B's Khokhlachev shows skill, needs conditioning

191545.jpg

B's Khokhlachev shows skill, needs conditioning

By Joe Haggerty
CSNNE.com Bruins Insider Follow @hackswithhaggs
WILMINGTON The Bruins focused on power skating and battle drills during the double sessions in Day No. 2 of development camp at Ristuccia Arena, and once again a couple of things bubbled to the surface.

The first was during power skating drills, led by power skating instructor newcomer Besa Tsintsadze, when the youngsters were pushed to the brink of exhaustion, and the differing conditioning levels of the players were exposed. Skills coach Victor Teleguine and skating coach John McLean werent present with the youngsters as theyve been in the past development camps, and instead Tsintsadze was bringing in some new challenging elements to the same old drills.

Besa came in late in the year last season, and his ability to skate . . . they should sign him with the way he zips around out there, Cassidy said. I like what he does with the guys. He keeps them moving with edge work and puck skills work while youre working on your balance.

Russian 2011 second round pick Alex Khokhlachev was one of the players struggling to keep up with the twists and turns employed by the speedy skating teacher, and Providence Bruins coach Bruce Cassidy admitted after the session that the 17-year-old probably wasnt quite in pro hockey conditioning.

Its understandable given their first experience with pro hockey, but its also something that casts a bit of first impression that Koko will have to be way of. When things boiled down to the battle drills during the second session Khokhlachev showed his hands and offensive instincts amid tight coverage with the puck.

The skating is always interesting because theres a lot of edge work and guys are at different levels, Cassidy said. Overall as a group I think theyre doing very well. They tested well for the most part with the odd guy that might have lagged here or there. But theyve done pretty well with everything that weve asked.

Watching some of the in-tight drills, Khokhlachev has excellent hands and he freezes goaltenders. He gets pucks up in tight. So certainly and the goal-scoring ability is there. His conditioning needs to get better, but hes one of the young guys that what usually happens is the first camp is an eye-opener. They dont realize how good physical shape professional players are in. Hell get that down, but I like his instincts around the net.

The skill is clearly there with Koko as he potted 34 goals in 67 games for the Windsor Spitfires last season during his first year in North America, but there is still plenty of work to be done for the 40th overall pick in this years NHL Draft.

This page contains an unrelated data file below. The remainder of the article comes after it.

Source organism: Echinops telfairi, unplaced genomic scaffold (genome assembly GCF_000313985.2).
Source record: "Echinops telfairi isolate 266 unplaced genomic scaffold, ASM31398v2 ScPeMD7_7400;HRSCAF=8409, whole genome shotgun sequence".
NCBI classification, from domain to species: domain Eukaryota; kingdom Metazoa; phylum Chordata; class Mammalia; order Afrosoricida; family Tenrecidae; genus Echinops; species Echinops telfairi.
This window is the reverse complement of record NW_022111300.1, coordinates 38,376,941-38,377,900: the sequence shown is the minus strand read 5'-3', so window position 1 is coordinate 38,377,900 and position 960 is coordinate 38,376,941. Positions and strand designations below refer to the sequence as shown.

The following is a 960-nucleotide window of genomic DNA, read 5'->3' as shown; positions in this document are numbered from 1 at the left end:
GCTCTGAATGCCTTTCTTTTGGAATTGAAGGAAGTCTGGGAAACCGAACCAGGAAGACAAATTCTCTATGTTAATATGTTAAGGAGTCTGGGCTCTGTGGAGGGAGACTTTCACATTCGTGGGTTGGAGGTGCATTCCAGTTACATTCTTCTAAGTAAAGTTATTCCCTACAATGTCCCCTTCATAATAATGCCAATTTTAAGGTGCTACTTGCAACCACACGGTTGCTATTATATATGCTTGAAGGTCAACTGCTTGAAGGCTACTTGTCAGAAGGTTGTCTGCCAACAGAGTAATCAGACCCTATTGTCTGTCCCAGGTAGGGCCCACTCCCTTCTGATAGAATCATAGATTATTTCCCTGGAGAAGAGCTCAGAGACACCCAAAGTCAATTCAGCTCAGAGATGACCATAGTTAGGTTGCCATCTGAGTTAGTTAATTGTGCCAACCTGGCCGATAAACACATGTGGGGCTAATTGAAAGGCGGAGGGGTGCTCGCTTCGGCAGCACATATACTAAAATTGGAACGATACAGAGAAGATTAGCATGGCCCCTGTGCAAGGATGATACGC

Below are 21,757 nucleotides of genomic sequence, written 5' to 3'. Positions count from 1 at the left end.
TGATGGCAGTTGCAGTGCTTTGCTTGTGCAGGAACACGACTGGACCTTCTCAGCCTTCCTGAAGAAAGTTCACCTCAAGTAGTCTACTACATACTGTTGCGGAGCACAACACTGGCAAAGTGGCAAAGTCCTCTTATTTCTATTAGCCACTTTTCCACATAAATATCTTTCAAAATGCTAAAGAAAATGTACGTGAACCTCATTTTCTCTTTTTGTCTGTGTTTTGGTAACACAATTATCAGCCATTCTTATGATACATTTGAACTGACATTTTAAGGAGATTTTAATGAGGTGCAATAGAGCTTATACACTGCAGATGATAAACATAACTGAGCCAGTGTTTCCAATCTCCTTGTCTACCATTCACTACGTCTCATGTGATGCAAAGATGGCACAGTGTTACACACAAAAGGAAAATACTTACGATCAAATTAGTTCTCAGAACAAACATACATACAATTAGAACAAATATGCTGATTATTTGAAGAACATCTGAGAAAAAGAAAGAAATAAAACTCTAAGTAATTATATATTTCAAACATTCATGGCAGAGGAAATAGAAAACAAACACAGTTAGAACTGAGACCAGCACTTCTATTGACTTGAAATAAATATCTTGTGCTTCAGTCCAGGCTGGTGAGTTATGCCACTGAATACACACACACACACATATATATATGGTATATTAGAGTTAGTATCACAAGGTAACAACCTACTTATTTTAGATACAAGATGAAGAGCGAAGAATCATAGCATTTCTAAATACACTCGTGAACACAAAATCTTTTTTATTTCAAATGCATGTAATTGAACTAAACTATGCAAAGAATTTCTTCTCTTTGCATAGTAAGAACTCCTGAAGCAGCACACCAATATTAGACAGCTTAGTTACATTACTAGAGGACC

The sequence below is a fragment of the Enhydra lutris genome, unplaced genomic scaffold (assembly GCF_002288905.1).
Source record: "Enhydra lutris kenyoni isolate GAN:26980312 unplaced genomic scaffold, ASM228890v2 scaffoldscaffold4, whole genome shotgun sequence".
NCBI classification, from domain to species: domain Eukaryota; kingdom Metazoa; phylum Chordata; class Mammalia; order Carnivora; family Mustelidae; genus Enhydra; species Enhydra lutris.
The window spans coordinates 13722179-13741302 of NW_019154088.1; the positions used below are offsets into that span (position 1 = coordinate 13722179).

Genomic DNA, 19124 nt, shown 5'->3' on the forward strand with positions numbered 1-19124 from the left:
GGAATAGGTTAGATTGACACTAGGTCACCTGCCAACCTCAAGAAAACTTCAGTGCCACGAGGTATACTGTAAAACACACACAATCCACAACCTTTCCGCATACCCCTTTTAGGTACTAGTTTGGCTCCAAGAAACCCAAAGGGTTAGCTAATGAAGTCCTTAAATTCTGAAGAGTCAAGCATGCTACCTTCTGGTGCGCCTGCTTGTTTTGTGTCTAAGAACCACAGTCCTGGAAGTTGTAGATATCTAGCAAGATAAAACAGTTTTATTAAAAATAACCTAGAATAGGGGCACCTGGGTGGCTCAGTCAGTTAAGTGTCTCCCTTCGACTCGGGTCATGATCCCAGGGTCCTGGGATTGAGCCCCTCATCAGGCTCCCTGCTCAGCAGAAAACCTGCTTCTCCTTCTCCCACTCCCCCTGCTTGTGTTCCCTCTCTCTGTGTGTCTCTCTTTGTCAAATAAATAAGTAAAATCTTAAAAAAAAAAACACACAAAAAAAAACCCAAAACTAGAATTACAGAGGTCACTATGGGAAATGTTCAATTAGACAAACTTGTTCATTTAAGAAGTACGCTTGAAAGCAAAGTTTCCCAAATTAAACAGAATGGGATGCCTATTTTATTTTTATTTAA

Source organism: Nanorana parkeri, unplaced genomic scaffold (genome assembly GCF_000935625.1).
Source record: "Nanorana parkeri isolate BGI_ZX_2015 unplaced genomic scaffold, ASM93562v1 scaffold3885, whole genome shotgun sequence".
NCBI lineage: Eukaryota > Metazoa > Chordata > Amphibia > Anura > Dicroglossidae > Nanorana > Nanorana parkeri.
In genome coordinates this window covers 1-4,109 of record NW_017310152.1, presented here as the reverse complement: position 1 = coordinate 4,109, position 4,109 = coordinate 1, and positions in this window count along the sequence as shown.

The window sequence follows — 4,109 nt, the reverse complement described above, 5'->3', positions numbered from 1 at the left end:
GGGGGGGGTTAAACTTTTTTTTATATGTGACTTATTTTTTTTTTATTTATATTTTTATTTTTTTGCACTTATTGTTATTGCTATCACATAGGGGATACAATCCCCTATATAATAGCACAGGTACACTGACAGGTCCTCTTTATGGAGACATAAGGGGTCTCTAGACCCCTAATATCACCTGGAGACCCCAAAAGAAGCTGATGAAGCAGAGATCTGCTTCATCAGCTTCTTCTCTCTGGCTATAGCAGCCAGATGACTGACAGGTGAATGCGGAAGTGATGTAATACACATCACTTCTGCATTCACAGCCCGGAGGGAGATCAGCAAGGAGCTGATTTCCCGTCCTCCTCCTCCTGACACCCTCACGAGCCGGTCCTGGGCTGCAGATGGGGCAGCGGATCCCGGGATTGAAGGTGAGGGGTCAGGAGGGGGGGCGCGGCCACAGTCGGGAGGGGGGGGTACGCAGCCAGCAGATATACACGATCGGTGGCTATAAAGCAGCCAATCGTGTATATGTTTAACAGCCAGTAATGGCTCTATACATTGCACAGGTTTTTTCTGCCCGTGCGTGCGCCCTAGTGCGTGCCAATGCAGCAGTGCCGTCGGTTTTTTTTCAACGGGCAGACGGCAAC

Joe Haggerty can be reached at jhaggerty@comcastsportsnet.com. Follow Joe on Twitter at http:twitter.comHackswithHaggs

Tim Thomas ranked one of top 40 goalies on very weird list

Tim Thomas ranked one of top 40 goalies on very weird list

The NHL Network is terrific. Its programming is the best of any of the four major sports leagues’ channels, its talent is outstanding and it shows a lot of cool games across various leagues.  

Players mess up though. 

In the network’s recently released ranking of the 40 best goaltenders of all time, the Bruins were well-represented, but so too was insanity. We’re talking Jonathan Quick in the top 20 (No. 16!), Marc-Andre Fleury top 25 (No. 21!) and Corey Crawford top 30 (No. 26!). Those are just a few of the head-scratchers. 

Tim Thomas was one of seven Bruins on the list, coming in at No. 27. Other Bruins ranked were Bernie Parent (No. 12), Frank Brimsek (No. 23), Rogie Vachon (No. 25), Tiny Thompson (No. 28), Gerry Cheevers (No. 29), Andy Moog (No. 36). Here's the full list, per Mark Lazerus. 

Statistically, Tuukka Rask deserves a place on this list if Fleury and Crawford are going to be that high, but we’ll save the Rask arguments for literally every other second of my life. 

[OK, real quick: Rask has the highest career save percentage of all time. Quick sits No. 17 and Fleury is 32nd. This doesn’t need to be completely statistics based, but it also shouldn’t be completely how-many-Cup-teams-were-on-based. Honestly, I can’t tell what this list is based on at all. Like Cristobal Huet had a better career save percentage than Fleury has.]

Anyway, everyone else hated the list, too.